K-12 education gets big wins in proposed FY 2023 budget

      Missouri schools and teachers would receive a number of boosts in the state spending plan approved last week by the legislature; a state budget that is one of the largest ever.  The final total proposed to go to K-12 schools exceeds $10-billion.

Representative Rusty Black (Photo: Tim Bommel, Missouri House Communications)

“It is making an unprecedented investment in K-12 education in the State of Missouri and it is doing that in a couple different ways,” said House Budget Committee Chairman Cody Smith (R-Carthage).

      The top Democrat on the budget committee, Peter Merideth (D-St. Louis), said, “[This budget proposal] is moving us back in the direction of showing that we as a state, we as a legislature, value K-12 education.”

      More than $21-million was included to boost base teacher pay by $13,000 a year, to $38,000.  The plan is a state/local split, with districts covering 30-percent of the cost for that increase. 

      Another $37-million would restart the Career Ladder program, which rewards experienced teachers for taking on extra responsibilities and professional development opportunities. 

      Representative Ingrid Burnett (D-Kansas City), a former teacher, school counselor and principal, said she was glad to see the state resume funding career ladder, a program that she often took advantage of during her career. 

      “I found it really helpful.  It was part of our family budget.  It was how we paid for things like the summer vacation or braces for the children,” said Burnett.

      Rusty Black (R-Chillicothe), who chairs the subcommittee on education appropriations and also worked as a teacher for 32 years, also appreciated the career ladder funding.

Representative Ingrid Burnett (Photo: Tim Bommel, Missouri House Communications)

      “As somebody that received that once, I think there’s value in that for our students, not just teachers.  Students get something out of those extra hours that are spent with them trying to make their lives better.”

      School bussing would also see an increase over the current fiscal year’s budget.

      “There’s an additional $214-million appropriated there and that is, again, an unprecedented level of funding in that regard,” said Smith.

      Merideth spoke for many Democrats in praising that increase.

“Something that we’ve been funding at below 40-percent for the last number of years we’re finally funding at 100-percent.  That’s another 200-plus million dollars going to our schools for their transportation costs,” said Merideth, who said this could lead to additional boosts in faculty pay.  “The fact that we’re fully funding school transportation is going to give schools some flexibility to be able to provide the local match they need and to give raises elsewhere.”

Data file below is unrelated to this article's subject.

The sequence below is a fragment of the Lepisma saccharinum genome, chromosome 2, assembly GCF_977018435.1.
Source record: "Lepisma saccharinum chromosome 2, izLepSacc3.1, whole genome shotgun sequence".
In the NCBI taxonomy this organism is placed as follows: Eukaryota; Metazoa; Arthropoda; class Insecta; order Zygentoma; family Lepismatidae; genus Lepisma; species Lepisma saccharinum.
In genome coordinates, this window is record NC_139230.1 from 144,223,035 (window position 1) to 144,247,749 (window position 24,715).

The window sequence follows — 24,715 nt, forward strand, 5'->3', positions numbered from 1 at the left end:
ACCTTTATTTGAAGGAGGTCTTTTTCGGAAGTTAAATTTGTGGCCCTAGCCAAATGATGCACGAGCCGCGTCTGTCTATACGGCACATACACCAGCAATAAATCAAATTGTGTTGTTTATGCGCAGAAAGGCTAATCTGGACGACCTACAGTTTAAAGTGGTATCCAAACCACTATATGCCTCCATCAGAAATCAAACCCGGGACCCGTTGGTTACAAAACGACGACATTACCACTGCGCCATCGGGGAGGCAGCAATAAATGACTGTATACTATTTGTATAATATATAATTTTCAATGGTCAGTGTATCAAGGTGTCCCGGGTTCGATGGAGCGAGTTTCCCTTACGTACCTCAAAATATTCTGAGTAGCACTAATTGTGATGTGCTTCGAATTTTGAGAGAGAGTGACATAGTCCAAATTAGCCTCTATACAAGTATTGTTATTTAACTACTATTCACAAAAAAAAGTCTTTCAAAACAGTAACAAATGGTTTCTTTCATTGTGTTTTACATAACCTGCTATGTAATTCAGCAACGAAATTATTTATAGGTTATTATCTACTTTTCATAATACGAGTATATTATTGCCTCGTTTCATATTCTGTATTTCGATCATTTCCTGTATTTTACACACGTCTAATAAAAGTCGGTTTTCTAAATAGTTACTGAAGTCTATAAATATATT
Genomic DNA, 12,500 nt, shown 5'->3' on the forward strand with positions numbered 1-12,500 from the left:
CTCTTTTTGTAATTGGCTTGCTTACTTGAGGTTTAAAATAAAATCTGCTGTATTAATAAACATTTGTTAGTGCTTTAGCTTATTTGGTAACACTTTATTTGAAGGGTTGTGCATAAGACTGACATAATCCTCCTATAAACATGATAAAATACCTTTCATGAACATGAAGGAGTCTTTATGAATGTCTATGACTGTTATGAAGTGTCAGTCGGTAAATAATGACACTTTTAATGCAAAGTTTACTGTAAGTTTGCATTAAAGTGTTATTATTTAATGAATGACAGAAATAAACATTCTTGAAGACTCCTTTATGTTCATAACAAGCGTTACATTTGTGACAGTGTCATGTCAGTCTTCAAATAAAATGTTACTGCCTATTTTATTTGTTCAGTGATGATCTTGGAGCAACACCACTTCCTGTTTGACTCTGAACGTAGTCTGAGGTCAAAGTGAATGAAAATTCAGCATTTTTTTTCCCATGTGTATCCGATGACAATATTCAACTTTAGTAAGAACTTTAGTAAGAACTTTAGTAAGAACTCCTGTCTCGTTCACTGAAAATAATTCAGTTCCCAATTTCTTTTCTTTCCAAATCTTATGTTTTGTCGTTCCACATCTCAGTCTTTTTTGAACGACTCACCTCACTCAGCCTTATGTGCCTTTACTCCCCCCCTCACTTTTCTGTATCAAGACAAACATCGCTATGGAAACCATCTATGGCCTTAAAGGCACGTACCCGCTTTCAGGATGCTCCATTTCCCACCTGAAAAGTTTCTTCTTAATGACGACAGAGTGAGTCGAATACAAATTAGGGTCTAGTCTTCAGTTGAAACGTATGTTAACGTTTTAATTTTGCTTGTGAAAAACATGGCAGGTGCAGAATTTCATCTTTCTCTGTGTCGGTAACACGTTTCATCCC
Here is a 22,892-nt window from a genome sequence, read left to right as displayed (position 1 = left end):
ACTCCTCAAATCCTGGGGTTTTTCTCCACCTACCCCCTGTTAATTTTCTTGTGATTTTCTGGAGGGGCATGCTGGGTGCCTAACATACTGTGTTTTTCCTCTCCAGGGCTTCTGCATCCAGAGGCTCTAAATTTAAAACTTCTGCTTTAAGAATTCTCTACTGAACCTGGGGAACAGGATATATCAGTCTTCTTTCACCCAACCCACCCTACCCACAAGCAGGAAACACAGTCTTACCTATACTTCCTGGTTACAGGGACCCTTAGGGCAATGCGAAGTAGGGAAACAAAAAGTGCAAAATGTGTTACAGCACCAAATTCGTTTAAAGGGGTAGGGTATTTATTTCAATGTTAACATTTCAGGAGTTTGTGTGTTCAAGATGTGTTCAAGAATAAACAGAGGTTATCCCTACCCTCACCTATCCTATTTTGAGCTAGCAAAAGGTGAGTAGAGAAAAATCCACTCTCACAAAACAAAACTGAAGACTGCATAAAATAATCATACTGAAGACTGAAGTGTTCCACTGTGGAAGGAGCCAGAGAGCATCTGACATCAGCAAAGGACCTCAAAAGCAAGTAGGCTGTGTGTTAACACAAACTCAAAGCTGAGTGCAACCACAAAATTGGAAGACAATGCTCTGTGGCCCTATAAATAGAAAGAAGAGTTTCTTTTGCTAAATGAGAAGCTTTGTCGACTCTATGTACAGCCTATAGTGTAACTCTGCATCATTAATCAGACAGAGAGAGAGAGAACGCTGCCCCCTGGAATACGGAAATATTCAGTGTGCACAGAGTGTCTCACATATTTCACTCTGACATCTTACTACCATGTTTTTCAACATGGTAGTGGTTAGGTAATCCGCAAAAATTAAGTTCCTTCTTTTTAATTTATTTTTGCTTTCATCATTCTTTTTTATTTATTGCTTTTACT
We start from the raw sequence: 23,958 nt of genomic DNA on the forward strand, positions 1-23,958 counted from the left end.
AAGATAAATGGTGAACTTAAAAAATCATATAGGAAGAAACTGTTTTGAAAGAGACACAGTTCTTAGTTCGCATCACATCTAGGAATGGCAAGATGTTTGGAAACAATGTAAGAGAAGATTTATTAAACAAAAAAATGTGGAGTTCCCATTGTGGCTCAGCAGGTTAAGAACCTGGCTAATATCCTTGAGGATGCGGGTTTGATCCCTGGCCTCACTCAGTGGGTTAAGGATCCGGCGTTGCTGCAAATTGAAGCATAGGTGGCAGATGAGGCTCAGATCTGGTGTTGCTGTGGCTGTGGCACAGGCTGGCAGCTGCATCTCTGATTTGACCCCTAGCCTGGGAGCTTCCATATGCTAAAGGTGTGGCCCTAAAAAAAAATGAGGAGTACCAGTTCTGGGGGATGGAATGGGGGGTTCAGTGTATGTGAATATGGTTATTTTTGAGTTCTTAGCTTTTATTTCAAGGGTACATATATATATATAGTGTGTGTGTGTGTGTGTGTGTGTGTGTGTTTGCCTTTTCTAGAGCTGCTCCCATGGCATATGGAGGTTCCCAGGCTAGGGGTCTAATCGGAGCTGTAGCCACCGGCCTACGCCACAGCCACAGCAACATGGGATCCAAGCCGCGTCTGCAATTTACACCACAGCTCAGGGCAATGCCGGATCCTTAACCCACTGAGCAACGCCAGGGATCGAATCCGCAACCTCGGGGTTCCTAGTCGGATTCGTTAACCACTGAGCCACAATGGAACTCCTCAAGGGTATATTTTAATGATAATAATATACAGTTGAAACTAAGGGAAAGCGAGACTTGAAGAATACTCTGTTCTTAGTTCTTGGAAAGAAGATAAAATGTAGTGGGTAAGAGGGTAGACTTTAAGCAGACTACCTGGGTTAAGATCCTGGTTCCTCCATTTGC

Black, who was an agriculture teacher throughout his career, was excited by proposed increases to match programs to benefit career technical schools.  Local districts could upgrade equipment or facilities if they come up with 25-percent or 50-percent of the cost.

      Black said this would, “Help students with up-to-date equipment to [be able to] leave school and go into the workforce and see something that’s not 30, 40 years old in the shop at school, and get into a place and oh, it’s got a computer attached to it.”

      Burnett said she was glad to see this level of support proposed for Missouri K-12 education.  She said past years, when less money was appropriated, were like when she was teaching and would be confronted by an angry parent. 

“If the administration doesn’t have your back, you can’t understand that until the administration doesn’t have your back … to help mediate the situation.  To give you support on how to engage with the parent in a way that was not going to be escalatingwhen the administration is not getting that from the state, it’s the same.  You just feel like you’re out there on an island.”

      Black and other lawmakers stressed that much of the funding in the spending plan comes from non-recurring sources, like federal stimulus and COVID response.  Part of the challenge in appropriating that money is in finding targets that will give schools the best chance of long-term benefit, rather than supporting programs that might go unfunded in future years when those funding sources aren’t available.

Representatives Peter Merideth (left, seated) and Cody Smith (Photo: Tim Bommel, Missouri House Communications)

“We just hope the people at the local level making those decisions are doing a good job making those decisions, spending this money that we have one-time to help reduce future costs so that those long-term items maybe with their local budgets, they can do a good job with,” said Black.  “One-time doesn’t automatically mean that it’s not going to be there next year, it’s just not making the guarantee to people that it’s going to be there.  Honestly in my years of dealing with government before this, there is no guarantee.  From year-to-year it’s a new budget and people making decisions at the local level, they know that too.”